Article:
For that matter I don't believe the reason the demon needed human females to carry his spawn was explained either.

Overall, I find this an enjoyable episode.
 
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Sarina says 'third times the charm' in the office - indicating this is the third date.
I imagine Cordelia slept with Devon - she is dating him in Inca Mummy Girl - and he has stood her up by Halloween. Possibly also Mitch from 'out of sight out of mind' - after all - 'it's not her arm I'm looking to be on.' Whoever the guy was, she definitely appears to have had sex by bad eggs - in her car - and knocked the handbrake off. 'I have a friend - not me...' is universal code for 'this happened to me.'
They may not have been especially good or gratifying experiences, which may explain why she doesn't jump straight into a sexual relationship with Xander, despite having had sex before. She has decided that she wasn't actually ready - so isn't ready with him.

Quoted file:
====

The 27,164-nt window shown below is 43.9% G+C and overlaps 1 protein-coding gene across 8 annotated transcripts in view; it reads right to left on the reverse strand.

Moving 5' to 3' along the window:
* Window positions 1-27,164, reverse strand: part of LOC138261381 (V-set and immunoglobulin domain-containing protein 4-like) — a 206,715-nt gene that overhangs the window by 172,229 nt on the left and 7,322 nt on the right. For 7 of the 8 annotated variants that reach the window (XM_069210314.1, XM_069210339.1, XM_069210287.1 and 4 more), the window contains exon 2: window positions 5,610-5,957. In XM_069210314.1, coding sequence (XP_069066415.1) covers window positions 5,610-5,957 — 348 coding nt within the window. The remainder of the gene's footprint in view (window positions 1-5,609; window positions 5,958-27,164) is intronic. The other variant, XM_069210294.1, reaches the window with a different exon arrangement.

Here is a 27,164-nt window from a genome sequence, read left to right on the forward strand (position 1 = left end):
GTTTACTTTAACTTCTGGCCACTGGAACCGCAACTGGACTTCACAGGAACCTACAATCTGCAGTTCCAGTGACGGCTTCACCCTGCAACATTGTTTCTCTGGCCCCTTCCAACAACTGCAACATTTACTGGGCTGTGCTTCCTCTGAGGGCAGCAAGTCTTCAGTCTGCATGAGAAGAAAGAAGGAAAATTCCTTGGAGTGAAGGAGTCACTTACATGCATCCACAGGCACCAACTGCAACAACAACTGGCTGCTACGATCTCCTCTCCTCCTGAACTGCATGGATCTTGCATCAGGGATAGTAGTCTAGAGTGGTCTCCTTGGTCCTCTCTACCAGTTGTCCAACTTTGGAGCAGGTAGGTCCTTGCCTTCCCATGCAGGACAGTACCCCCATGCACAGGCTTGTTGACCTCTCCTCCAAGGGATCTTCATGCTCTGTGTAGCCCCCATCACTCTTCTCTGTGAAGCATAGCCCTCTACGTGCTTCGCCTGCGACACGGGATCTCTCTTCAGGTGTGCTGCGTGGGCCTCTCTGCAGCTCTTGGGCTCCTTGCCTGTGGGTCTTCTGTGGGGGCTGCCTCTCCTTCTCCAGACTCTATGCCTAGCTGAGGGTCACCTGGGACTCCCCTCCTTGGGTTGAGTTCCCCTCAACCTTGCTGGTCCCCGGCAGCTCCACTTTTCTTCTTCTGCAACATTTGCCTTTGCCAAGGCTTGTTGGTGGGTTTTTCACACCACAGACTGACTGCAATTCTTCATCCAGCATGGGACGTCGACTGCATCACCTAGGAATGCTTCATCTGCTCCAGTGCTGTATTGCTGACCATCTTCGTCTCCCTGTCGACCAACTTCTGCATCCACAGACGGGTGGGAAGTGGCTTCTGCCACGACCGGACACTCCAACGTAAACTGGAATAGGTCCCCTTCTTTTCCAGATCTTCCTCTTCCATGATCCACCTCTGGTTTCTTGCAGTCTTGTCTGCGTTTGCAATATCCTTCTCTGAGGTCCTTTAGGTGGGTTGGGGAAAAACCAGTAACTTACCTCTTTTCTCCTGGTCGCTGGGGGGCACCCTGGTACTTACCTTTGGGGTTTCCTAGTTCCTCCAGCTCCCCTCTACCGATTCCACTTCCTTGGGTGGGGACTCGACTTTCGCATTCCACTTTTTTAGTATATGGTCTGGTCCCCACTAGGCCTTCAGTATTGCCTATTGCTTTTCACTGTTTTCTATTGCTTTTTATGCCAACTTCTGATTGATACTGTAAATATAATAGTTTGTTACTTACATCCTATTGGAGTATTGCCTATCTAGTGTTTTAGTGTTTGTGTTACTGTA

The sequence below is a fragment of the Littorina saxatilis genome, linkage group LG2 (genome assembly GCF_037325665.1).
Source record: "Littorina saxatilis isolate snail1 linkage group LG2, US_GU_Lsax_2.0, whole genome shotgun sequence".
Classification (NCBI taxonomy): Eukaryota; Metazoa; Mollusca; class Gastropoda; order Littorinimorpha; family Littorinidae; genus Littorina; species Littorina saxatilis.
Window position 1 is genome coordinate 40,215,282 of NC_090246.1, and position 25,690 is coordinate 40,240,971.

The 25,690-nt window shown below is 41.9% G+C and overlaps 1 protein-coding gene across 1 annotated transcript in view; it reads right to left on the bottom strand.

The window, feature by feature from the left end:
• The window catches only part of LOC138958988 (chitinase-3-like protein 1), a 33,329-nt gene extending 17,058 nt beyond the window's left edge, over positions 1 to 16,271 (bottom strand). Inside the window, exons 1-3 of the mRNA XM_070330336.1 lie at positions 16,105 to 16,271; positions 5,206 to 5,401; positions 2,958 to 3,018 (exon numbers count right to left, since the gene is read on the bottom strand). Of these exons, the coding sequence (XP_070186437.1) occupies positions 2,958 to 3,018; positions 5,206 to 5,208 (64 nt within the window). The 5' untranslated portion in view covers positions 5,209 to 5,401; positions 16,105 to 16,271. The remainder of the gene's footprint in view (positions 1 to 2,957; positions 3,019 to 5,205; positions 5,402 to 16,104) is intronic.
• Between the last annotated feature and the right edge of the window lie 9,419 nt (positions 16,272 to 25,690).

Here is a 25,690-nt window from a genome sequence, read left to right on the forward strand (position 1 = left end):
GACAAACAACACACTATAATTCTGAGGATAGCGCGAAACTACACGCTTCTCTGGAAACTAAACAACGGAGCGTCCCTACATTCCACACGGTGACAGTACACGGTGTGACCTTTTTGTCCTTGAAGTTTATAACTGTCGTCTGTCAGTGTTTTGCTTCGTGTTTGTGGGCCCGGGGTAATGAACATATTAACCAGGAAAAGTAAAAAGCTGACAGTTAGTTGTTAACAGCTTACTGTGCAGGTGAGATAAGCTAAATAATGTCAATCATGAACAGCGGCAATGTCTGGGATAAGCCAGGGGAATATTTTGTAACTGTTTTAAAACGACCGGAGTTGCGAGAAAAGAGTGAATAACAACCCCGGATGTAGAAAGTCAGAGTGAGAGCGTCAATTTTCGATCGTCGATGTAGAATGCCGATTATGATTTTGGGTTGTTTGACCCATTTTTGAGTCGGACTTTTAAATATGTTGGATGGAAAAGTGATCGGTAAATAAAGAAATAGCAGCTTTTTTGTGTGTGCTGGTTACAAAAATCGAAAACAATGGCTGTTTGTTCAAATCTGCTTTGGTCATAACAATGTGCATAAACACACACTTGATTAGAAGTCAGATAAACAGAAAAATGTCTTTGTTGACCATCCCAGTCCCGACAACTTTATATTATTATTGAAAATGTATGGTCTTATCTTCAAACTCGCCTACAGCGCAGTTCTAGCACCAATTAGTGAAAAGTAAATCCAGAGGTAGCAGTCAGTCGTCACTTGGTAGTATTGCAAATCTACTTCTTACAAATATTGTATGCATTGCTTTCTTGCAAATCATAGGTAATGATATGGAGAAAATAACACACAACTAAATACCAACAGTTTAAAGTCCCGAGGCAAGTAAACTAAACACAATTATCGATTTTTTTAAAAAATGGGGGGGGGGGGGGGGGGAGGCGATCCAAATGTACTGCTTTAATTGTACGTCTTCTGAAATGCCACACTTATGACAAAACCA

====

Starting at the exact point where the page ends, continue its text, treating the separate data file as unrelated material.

However by 'expecting' - she is 19, she's moved away from home and has her own place, she's working - she's an adult. She had been moving forward into a potential adult relationship with Doyle, but then he went all away and it didn't happen - but that left her still prepared for a proper relationship. And this is the third time she has been out with Wilson. It's perfectly reasonable she might want to sleep with him. She tells Dennis she really likes this guy. And Wilson isn't going to take no for an answer - although he is coming off as all charm, he is going to keep wearing her down until she capitulates.